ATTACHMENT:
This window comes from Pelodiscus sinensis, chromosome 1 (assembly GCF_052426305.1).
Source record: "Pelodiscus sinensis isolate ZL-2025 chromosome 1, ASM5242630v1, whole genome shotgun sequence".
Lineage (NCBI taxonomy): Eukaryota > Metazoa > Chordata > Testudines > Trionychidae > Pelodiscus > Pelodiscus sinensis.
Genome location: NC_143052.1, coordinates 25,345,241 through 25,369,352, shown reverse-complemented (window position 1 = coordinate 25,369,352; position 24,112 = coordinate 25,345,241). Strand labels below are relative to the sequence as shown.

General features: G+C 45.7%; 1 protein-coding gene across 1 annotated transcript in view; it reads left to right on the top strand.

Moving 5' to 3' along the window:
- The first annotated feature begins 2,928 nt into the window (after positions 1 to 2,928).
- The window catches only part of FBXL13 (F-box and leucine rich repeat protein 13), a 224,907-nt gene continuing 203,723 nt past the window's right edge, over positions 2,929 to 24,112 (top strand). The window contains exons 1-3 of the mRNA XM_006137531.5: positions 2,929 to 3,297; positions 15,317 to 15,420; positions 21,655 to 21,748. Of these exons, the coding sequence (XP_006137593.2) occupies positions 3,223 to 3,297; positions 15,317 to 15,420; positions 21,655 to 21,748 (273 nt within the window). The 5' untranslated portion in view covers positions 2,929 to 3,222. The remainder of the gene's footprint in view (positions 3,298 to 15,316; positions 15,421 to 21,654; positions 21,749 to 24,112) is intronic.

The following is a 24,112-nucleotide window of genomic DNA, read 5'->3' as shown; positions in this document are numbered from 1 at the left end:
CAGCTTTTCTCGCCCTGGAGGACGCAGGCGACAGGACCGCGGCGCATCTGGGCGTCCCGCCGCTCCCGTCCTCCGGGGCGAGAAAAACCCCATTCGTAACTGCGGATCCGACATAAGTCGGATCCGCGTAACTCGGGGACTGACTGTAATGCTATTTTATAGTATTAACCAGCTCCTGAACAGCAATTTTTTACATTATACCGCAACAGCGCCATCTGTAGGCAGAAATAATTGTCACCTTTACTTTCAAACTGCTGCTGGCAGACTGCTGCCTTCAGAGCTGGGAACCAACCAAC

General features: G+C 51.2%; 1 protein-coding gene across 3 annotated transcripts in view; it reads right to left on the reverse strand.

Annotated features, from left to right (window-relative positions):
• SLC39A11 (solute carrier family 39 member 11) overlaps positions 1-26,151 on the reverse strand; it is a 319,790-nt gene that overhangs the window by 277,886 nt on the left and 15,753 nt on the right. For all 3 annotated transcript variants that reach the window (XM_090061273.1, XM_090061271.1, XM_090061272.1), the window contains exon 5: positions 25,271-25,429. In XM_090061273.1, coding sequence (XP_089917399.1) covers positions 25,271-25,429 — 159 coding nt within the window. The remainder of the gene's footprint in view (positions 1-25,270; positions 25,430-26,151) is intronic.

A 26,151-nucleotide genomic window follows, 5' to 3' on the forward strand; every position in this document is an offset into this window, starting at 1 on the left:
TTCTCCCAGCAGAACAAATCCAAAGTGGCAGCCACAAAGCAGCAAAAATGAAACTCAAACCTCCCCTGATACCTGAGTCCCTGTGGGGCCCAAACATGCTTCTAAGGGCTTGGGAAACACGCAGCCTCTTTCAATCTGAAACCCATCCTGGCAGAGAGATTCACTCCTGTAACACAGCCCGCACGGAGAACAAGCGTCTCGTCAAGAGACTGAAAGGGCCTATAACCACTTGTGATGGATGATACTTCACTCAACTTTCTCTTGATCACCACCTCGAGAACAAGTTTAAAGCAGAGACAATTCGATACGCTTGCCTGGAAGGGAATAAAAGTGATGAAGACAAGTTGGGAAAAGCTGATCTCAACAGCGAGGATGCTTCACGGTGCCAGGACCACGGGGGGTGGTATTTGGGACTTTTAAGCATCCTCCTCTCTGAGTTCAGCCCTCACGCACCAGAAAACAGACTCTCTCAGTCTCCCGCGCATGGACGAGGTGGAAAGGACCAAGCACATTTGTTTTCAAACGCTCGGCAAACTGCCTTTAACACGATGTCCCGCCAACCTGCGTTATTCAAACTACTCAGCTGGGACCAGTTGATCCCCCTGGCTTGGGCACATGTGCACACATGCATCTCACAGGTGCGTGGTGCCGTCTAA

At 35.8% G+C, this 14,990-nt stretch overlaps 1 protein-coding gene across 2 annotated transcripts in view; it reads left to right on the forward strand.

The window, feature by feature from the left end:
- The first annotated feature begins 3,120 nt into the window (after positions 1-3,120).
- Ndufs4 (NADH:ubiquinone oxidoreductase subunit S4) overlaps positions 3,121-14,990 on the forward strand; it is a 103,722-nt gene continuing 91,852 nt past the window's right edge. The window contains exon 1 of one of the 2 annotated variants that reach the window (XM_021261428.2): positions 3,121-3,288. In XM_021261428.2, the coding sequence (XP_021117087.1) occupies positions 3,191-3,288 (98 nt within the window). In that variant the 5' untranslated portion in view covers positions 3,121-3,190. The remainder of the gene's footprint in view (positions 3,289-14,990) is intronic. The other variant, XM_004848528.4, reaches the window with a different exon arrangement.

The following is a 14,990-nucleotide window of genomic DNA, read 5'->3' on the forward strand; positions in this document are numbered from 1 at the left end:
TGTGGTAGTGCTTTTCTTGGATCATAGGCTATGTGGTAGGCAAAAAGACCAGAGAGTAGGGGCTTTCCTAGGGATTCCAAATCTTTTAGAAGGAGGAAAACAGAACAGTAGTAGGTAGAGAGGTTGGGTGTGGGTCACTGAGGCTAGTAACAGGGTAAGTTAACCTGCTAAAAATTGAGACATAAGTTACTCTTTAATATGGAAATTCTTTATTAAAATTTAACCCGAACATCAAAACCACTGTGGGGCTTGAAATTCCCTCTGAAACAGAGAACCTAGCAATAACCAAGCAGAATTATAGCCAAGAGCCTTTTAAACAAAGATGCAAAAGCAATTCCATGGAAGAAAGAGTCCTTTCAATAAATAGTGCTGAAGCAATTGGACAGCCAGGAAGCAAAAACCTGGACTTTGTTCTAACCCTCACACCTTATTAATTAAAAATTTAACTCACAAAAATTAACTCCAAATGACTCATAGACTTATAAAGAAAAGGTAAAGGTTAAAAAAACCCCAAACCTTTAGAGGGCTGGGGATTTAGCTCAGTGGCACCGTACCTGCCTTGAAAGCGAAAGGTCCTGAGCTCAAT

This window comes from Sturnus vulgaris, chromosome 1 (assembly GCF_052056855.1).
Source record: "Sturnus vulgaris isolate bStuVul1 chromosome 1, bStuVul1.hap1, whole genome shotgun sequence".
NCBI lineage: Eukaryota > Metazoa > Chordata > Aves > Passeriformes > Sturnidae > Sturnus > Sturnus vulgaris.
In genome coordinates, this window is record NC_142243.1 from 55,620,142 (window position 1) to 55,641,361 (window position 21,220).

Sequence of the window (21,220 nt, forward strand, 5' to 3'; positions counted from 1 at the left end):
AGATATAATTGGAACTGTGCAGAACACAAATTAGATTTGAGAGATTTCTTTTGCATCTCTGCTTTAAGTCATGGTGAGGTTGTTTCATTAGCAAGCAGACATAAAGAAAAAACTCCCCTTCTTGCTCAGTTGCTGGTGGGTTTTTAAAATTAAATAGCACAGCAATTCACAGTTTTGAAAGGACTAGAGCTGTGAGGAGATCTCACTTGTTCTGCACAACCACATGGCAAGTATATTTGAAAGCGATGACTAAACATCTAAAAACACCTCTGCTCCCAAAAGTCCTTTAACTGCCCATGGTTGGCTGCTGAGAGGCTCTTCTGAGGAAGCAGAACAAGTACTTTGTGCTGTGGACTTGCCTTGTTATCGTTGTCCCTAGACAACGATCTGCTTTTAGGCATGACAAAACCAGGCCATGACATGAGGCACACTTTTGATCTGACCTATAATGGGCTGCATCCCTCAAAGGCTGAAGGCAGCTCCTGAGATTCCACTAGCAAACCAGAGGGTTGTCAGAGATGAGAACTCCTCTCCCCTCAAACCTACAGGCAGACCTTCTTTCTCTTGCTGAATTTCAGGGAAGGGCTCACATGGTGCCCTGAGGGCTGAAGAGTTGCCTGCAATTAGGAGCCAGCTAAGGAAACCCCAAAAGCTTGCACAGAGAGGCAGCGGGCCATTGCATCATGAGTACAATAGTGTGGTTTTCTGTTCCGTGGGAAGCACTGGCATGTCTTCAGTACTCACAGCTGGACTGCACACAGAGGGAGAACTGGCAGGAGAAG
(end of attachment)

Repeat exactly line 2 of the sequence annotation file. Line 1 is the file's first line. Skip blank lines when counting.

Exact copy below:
Source record: "Pelodiscus sinensis isolate ZL-2025 chromosome 1, ASM5242630v1, whole genome shotgun sequence".